At midyear, 7.4 million square feet of big-box space have been absorbed, which is 6% higher than at the same time last year. The record amount of activity over the past six quarters has kept development high, with 13.3 million square feet under construction — nearly 11% higher than at midyear 2016. Investor demand remains strong with many large-scale transactions closing, including purchases by TA Realty, Clarion Partners and American Realty Advisors. Due to this demand, capitalization rates for big-box product dropped to 5.5%, which is the lowest rate on record for the market.

Atlanta has the necessary factors for continued robust fundamentals. Its central location in the southeast U.S. provides access to 28 million people within 250 miles. Along with growing inland logistics capabilities, these factors will be a boon for the market. In the coming quarters, it is expected that net absorption will remain positive, vacancy rates will decline, capitalization rates will remain low and taking rents will continue to increase.

"Atlanta continues to be one of the most active big-box markets in the country. Atlanta’s location, interstate system, healthy employment and proximity to the Port of Savannah continue to draw major occupiers and landlords to the region. Development has been very smart during this cycle, which has helped push our capitalization rates to all-time lows, and we don’t see this changing anytime soon. Availabilities for buildings over 500,000 square feet has tightened dramatically, with few existing options on the market.” 

— Darren Ross, SIOR Senior Vice President | Atlanta

Big-Box Building Inventory

Major Logistics Drivers

One of Atlanta’s many logistics advantages is its close proximity to the Port of Savannah, the fourth-largest seaport in North America and the second-largest on the East Coast. The Port of Savannah is home to the Garden City Terminal — the largest single terminal in the U.S., which operates two Class I rail yards. Some of the largest industrial markets in the U.S., including Atlanta, are within just a four-hour drive from the Port of Savannah.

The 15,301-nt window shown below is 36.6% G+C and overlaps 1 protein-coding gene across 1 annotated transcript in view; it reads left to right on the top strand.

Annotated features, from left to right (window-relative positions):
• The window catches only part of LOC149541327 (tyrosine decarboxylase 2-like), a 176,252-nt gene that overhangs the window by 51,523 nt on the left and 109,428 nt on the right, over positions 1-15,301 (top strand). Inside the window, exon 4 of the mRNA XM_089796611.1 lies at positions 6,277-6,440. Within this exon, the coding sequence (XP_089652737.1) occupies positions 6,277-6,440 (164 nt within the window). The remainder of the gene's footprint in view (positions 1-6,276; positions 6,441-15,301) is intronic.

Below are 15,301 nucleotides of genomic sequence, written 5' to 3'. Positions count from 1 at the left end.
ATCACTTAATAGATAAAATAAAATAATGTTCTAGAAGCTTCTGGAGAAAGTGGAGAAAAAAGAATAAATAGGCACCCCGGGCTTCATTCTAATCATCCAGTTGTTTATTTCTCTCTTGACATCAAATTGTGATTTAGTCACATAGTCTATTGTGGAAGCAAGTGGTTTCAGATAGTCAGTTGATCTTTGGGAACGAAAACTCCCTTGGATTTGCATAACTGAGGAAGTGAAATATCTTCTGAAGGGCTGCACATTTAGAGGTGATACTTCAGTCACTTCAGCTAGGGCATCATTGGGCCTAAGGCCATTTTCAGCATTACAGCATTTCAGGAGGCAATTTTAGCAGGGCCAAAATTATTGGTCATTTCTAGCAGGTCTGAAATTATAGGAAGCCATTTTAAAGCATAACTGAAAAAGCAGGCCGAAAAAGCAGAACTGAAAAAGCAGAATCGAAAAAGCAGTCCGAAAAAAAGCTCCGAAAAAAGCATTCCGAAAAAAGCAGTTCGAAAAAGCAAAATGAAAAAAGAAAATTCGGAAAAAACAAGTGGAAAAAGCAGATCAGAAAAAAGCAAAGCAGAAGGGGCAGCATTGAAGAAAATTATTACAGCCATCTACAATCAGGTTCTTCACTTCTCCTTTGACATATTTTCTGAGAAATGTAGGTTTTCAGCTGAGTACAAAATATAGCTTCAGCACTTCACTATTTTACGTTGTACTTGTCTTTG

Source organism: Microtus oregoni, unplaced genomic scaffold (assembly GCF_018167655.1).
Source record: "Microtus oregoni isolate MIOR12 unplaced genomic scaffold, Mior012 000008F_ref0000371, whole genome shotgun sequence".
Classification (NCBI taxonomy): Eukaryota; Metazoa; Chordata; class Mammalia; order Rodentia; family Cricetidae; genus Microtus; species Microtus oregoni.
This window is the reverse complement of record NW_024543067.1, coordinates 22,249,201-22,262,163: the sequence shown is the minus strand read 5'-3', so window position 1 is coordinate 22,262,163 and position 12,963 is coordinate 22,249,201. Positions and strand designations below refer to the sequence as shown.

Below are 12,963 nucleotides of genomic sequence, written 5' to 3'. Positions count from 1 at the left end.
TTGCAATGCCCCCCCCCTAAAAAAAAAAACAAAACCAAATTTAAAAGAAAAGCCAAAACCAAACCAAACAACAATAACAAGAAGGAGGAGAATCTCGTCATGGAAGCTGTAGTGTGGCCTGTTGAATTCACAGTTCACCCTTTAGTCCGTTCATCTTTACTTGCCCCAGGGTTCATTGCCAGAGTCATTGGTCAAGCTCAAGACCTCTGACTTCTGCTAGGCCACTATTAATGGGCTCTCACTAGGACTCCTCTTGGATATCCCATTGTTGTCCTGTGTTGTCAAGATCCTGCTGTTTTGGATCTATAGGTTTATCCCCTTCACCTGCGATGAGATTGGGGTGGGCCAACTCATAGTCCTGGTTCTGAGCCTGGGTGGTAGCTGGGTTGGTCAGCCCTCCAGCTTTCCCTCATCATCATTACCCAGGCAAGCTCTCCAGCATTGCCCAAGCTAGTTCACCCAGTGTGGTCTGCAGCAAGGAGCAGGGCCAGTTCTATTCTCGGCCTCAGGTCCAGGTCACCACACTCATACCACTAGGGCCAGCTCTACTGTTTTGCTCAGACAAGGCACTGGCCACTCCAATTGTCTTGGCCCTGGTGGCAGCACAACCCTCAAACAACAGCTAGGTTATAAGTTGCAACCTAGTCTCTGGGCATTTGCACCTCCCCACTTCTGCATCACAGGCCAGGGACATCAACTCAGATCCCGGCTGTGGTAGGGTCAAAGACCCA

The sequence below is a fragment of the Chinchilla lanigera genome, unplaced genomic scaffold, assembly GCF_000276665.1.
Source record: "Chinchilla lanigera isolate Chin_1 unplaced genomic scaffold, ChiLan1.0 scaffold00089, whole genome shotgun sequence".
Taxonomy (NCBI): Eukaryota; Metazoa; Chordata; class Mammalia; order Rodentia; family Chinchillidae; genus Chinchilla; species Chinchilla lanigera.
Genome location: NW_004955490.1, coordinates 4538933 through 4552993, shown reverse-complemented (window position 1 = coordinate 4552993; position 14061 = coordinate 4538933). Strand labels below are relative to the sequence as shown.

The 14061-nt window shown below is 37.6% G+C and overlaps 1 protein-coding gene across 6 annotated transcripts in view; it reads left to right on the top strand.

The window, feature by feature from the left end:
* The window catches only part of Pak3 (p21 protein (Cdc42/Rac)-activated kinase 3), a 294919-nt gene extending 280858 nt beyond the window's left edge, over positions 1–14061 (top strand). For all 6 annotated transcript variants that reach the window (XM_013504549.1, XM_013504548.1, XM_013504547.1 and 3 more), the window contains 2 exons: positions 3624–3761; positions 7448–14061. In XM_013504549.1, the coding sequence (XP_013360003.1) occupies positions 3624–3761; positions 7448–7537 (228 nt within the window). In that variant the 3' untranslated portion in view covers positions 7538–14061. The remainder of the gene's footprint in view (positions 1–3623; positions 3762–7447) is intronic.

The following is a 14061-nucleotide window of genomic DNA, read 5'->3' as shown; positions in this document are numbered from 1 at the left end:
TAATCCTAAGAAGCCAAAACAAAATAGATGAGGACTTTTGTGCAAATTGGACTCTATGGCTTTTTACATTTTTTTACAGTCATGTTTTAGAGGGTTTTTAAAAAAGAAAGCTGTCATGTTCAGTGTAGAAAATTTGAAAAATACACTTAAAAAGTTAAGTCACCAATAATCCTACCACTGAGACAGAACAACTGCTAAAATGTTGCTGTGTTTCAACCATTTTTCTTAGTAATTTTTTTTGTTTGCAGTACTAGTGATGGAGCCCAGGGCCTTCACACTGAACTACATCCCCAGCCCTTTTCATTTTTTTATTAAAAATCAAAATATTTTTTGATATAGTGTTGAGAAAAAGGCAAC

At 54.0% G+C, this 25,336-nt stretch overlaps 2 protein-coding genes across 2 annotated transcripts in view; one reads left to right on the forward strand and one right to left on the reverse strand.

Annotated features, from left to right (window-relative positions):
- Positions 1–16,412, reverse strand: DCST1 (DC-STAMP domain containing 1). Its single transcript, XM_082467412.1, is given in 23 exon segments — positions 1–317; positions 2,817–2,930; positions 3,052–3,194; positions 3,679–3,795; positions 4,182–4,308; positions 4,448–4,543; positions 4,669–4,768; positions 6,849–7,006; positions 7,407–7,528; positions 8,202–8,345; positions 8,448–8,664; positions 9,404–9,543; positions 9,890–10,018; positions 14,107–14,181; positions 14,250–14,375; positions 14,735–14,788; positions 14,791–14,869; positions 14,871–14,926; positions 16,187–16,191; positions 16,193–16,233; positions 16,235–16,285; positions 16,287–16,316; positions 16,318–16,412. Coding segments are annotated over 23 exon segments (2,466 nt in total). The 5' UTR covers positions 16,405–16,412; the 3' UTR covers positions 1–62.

In 2018, the region will also be home to the Appalachian Regional PortThe new inland port will be located in nearby Chatsworth, GA and offer direct rail service from the Port of Savannah’s Garden City Terminal, significantly lowering truck traffic through the Atlanta area.

Notable Transactions

Big-Box Leases
Tenant Lease Size (SF) Building Address Submarket Lease Type
Owens Corning
1,044,288 8095 McLarin Rd. Palmetto Direct/Renewal
Lindt
1,004,400 Lambert Farms-King Mill Rd. McDonough Direct/New
Uline
1,000,821 705 Braselton Industrial Blvd. Braselton Direct/New
Duracell
873,800 5000 Bohannon Rd. Fairburn Direct/New
Big-Box Sales
Buyer Building Size (SF) Building Address Submarket Sale Type Sale Price (PSF)
TA Realty
873,800 5000 Bohannon Rd. Fairburn Investment $70.95
Clarion Partners
1,044,288 8095 McLarin Rd. Palmetto Investment $52.43
American Realty Advisors
846,496 130 Distribution Dr. McDonough Investment $56.67
Pure Industrial Real Estate Trust (PIRET)
800,000 201 Greenwood Ct. McDonough Investment $49.38

Big-Box Key Statistics

*Average NNN taking rent for the first year of a lease transaction.

Historical Data

Big-Box Buildings in Atlanta
# of Buildings Existing Inventory (SF) Vacant Inventory (SF) Vacancy Rate Leasing Activity (SF) Net Absorption (SF) Taking Rent (PSF/YR)* Capitalization Rate Under Construction (SF) Construction Completions (SF)
2009
283 123,350,723 22,978,235 18.6% 10,103,626 857,406 $2.85 8.4% 3,577,633 1,216,162
2010
285 125,778,356 23,631,068 18.8% 8,955,194 1,774,800 $2.71 8.5% 2,041,229 2,427,633
2011
288 127,819,585 19,278,938 15.1% 11,021,190 6,393,359 $2.77 7.8% 1,115,640 2,041,229
2012
290 128,935,225 19,067,571 14.8% 16,517,787 1,327,007 $2.73 7.6% 2,710,901 1,115,640
2013
294 131,646,126 18,327,181 13.9% 17,834,833 3,451,291 $2.85 6.9% 2,195,278 2,710,901
2014
301 135,695,694 11,471,413 8.5% 22,346,131 10,905,336 $2.99 6.8% 9,890,390 4,049,568
2015
316 145,721,719 12,466,626 8.6% 14,529,315 9,030,812 $3.21 5.9% 13,755,015 10,026,025
2016
349 163,996,953 19,271,413 11.8% 22,560,402 11,470,447 $3.41 6.1% 15,017,194 18,275,234
1H 2017
362 170,940,951 18,817,679 11.0% 10,763,332 7,397,732 $3.49 5.5% 13,133,881 6,943,998

*Average NNN taking rent for the first year of a lease transaction.

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Chicago, IL

With its multitude of logistics advantages and more than 37 million people residing within 250 miles, Chicago remains one of the most in-demand big-box markets in North America. Because of this demand, a variety of speculative construction projects were completed in the first half of 2017, raising the overall vacancy rate to 7.7% — 40 basis points higher than the same time last year. Despite higher vacancy rates, net absorption finished midyear at 8.5 million square feet — up 16% compared to midyear 2016.

Even with an increased vacancy rate, product under construction in the region is strong at more than 12 million square feet. A majority of this product (8 million square feet) is in the size range that is most needed: 750,000 square feet and greater. Vacancy rates remain low for product over 750,000 square feet, finishing midyear at 2.1% — significantly lower than the 4.4% vacancy rate posted at the same time last year.

With e-commerce sales on the rise, Chicago’s advantageous location will remain of vital importance for occupiers, keeping demand strong for big-box product of all size ranges for the foreseeable future.